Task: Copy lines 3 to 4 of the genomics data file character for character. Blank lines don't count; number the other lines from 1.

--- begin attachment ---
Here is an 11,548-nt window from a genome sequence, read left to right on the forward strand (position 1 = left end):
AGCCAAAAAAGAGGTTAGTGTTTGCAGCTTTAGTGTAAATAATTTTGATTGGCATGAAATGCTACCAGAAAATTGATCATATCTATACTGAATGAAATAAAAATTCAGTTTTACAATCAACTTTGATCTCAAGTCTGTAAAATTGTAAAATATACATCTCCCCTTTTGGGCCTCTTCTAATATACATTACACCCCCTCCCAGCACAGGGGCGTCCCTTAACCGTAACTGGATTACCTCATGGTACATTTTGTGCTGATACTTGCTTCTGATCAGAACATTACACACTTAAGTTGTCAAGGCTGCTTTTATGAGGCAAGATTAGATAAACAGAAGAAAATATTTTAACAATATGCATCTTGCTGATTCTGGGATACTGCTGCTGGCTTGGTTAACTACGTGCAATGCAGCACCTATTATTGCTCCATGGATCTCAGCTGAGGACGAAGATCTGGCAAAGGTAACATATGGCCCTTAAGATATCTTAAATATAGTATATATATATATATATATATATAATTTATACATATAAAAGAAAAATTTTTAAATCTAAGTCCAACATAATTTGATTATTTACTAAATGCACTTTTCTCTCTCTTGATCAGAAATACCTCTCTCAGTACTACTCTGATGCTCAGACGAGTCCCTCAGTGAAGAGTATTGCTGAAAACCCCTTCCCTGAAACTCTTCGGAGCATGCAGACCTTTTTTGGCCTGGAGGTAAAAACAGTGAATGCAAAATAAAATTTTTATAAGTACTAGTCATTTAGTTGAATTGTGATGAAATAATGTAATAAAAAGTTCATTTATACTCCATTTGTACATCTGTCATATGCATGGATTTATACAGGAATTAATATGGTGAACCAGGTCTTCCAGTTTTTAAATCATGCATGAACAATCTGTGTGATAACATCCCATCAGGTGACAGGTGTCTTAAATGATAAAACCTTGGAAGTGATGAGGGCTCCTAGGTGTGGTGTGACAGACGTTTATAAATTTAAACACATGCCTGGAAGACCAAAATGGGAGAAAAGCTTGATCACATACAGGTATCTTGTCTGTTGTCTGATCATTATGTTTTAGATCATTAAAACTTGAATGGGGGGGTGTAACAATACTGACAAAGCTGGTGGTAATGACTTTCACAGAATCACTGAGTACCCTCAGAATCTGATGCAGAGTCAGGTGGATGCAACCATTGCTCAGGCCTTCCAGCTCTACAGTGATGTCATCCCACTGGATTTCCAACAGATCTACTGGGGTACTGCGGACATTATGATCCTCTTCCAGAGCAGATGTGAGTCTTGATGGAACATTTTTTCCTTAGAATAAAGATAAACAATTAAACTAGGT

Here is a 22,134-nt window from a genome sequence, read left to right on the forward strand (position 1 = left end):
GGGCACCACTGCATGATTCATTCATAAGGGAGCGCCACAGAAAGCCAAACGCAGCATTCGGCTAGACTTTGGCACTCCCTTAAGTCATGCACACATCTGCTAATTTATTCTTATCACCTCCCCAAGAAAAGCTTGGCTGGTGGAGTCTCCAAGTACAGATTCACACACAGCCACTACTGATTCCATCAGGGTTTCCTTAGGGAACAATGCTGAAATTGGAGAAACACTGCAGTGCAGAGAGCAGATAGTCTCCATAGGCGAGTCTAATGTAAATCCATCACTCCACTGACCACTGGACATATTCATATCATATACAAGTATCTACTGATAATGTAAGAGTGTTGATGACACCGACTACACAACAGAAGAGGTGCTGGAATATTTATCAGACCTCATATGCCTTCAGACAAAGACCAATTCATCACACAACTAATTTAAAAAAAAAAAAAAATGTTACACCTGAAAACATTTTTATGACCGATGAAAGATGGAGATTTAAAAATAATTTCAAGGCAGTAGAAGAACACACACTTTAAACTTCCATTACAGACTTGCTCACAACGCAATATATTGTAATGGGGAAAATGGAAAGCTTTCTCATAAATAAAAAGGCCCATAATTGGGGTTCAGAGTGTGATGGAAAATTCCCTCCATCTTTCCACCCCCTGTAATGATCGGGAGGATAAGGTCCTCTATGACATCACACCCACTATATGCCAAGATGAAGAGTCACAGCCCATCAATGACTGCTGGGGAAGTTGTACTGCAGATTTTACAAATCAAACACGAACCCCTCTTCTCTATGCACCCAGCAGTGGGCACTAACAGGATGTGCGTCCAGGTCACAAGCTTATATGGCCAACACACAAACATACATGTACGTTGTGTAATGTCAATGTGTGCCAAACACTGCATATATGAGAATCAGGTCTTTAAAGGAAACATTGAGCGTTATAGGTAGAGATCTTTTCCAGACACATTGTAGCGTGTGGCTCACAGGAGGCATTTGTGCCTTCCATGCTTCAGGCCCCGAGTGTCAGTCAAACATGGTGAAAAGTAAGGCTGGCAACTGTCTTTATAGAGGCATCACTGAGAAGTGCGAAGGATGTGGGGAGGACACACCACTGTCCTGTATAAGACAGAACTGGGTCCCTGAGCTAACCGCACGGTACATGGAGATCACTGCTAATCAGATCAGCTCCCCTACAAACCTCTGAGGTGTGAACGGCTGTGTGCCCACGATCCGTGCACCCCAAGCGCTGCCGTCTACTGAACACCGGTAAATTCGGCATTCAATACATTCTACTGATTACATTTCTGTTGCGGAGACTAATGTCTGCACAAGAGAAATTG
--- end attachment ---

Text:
Here is a 22,134-nt window from a genome sequence, read left to right on the forward strand (position 1 = left end):
GGGCACCACTGCATGATTCATTCATAAGGGAGCGCCACAGAAAGCCAAACGCAGCATTCGGCTAGACTTTGGCACTCCCTTAAGTCATGCACACATCTGCTAATTTATTCTTATCACCTCCCCAAGAAAAGCTTGGCTGGTGGAGTCTCCAAGTACAGATTCACACACAGCCACTACTGATTCCATCAGGGTTTCCTTAGGGAACAATGCTGAAATTGGAGAAACACTGCAGTGCAGAGAGCAGATAGTCTCCATAGGCGAGTCTAATGTAAATCCATCACTCCACTGACCACTGGACATATTCATATCATATACAAGTATCTACTGATAATGTAAGAGTGTTGATGACACCGACTACACAACAGAAGAGGTGCTGGAATATTTATCAGACCTCATATGCCTTCAGACAAAGACCAATTCATCACACAACTAATTTAAAAAAAAAAAAAAATGTTACACCTGAAAACATTTTTATGACCGATGAAAGATGGAGATTTAAAAATAATTTCAAGGCAGTAGAAGAACACACACTTTAAACTTCCATTACAGACTTGCTCACAACGCAATATATTGTAATGGGGAAAATGGAAAGCTTTCTCATAAATAAAAAGGCCCATAATTGGGGTTCAGAGTGTGATGGAAAATTCCCTCCATCTTTCCACCCCCTGTAATGATCGGGAGGATAAGGTCCTCTATGACATCACACCCACTATATGCCAAGATGAAGAGTCACAGCCCATCAATGACTGCTGGGGAAGTTGTACTGCAGATTTTACAAATCAAACACGAACCCCTCTTCTCTATGCACCCAGCAGTGGGCACTAACAGGATGTGCGTCCAGGTCACAAGCTTATATGGCCAACACACAAACATACATGTACGTTGTGTAATGTCAATGTGTGCCAAACACTGCATATATGAGAATCAGGTCTTTAAAGGAAACATTGAGCGTTATAGGTAGAGATCTTTTCCAGACACATTGTAGCGTGTGGCTCACAGGAGGCATTTGTGCCTTCCATGCTTCAGGCCCCGAGTGTCAGTCAAACATGGTGAAAAGTAAGGCTGGCAACTGTCTTTATAGAGGCATCACTGAGAAGTGCGAAGGATGTGGGGAGGACACACCACTGTCCTGTATAAGACAGAACTGGGTCCCTGAGCTAACCGCACGGTACATGGAGATCACTGCTAATCAGATCAGCTCCCCTACAAACCTCTGAGGTGTGAACGGCTGTGTGCCCACGATCCGTGCACCCCAAGCGCTGCCGTCTACTGAACACCGGTAAATTCGGCATTCAATACATTCTACTGATTACATTTCTGTTGCGGAGACTAATGTCTGCACAAGAGAAATTG